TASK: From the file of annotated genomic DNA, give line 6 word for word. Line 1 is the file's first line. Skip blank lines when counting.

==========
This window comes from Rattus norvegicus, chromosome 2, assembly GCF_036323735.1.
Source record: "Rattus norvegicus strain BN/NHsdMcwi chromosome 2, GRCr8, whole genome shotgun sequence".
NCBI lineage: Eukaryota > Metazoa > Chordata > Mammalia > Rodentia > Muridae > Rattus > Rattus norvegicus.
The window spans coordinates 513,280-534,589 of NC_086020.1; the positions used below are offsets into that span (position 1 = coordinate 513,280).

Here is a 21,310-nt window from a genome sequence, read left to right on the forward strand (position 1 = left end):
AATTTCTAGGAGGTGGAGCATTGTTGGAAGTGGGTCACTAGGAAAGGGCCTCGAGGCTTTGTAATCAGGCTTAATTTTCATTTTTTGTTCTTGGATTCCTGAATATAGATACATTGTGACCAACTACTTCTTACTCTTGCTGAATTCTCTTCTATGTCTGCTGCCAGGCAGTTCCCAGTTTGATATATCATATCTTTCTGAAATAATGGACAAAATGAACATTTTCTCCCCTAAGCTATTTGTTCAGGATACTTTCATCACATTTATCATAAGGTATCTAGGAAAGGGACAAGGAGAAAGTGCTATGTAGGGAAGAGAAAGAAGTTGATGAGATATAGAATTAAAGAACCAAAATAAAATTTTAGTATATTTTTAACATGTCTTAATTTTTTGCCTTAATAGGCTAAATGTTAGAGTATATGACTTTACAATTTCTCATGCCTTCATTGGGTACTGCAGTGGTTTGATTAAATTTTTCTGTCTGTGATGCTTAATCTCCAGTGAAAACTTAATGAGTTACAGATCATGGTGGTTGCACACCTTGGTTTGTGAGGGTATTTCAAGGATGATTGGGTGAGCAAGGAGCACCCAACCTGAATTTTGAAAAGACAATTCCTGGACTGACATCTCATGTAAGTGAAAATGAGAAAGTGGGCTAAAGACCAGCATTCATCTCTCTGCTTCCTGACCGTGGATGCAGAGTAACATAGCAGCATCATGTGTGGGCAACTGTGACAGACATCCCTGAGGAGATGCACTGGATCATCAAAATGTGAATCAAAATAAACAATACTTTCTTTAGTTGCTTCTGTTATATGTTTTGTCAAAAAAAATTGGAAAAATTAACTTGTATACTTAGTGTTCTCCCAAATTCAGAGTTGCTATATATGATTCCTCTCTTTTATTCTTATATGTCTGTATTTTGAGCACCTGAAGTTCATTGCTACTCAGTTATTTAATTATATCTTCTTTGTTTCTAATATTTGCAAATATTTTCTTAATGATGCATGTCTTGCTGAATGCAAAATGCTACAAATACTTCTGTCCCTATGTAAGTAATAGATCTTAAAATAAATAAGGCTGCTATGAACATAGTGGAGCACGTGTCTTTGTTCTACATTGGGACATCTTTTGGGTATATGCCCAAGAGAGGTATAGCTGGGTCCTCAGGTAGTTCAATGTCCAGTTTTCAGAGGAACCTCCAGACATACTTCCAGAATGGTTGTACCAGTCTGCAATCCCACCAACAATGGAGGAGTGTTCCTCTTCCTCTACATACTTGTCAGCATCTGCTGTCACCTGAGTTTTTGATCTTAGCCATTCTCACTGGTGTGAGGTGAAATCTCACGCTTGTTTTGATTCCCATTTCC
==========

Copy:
AATTTCTAGGAGGTGGAGCATTGTTGGAAGTGGGTCACTAGGAAAGGGCCTCGAGGCTTTGTAATCAGGCTTAATTTTCATTTTTTGTTCTTGGATTCCTGAATATAGATACATTGTGACCAACTACTTCTTACTCTTGCTGAATTCTCTTCTATGTCTGCTGCCAGGCAGTTCCCAGTTTGATATATCATATCTTTCTGAAATAATGGACAAAATGAACATTTTCTCCCCTAAGCTATTTGTTCAGGATACTTTCATCACATTTATCATAAGGTATCTAGGAAAGGGACAAGGAGAAAGTGCTATGTAGGGAAGAGAAAGAAGTTGATGAGATATAGAATTAAAGAACCAAAATAAAATTTTAGTATATTTTTAACATGTCTTAATTTTTTGCCTTAATAGGCTAAATGTTAGAGTATATGACTTTACAATTTCTCATGCCTTCATTGGGTACTGCAGTGGTTTGATTAAATTTTTCTGTCTGTGATGCTTAATCTCCAGTGAAAACTTAATGAGTTACAGATCATGGTGGTTGCACACCTTGGTTTGTGAGGGTATTTCAAGGATGATTGGGTGAGCAAGGAGCACCCAACCTGAATTTTGAAAAGACAATTCCTGGACTGACATCTCATGTAAGTGAAAATGAGAAAGTGGGCTAAAGACCAGCATTCATCTCTCTGCTTCCTGACCGTGGATGCAGAGTAACATAGCAGCATCATGTGTGGGCAACTGTGACAGACATCCCTGAGGAGATGCACTGGATCATCAAAATGTGAATCAAAATAAACAATACTTTCTTTAGTTGCTTCTGTTATATGTTTTGTCAAAAAAAATTGGAAAAATTAACTTGTATACTTAGTGTTCTCCCAAATTCAGAGTTGCTATATATGATTCCTCTCTTTTATTCTTATATGTCTGTATTTTGAGCACCTGAAGTTCATTGCTACTCAGTTATTTAATTATATCTTCTTTGTTTCTAATATTTGCAAATATTTTCTTAATGATGCATGTCTTGCTGAATGCAAAATGCTACAAATACTTCTGTCCCTATGTAAGTAATAGATCTTAAAATAAATAAGGCTGCTATGAACATAGTGGAGCACGTGTCTTTGTTCTACATTGGGACATCTTTTGGGTATATGCCCAAGAGAGGTATAGCTGGGTCCTCAGGTAGTTCAATGTCCAGTTTTCAGAGGAACCTCCAGACATACTTCCAGAATGGTTGTACCAGTCTGCAATCCCACCAACAATGGAGGAGTGTTCCTCTTCCTCTACATACTTGTCAGCATCTGCTGTCACCTGAGTTTTTGATCTTAGCCATTCTCACTGGTGTGAGGTGAAATCTCACGCTTGTTTTGATTCCCATTTCC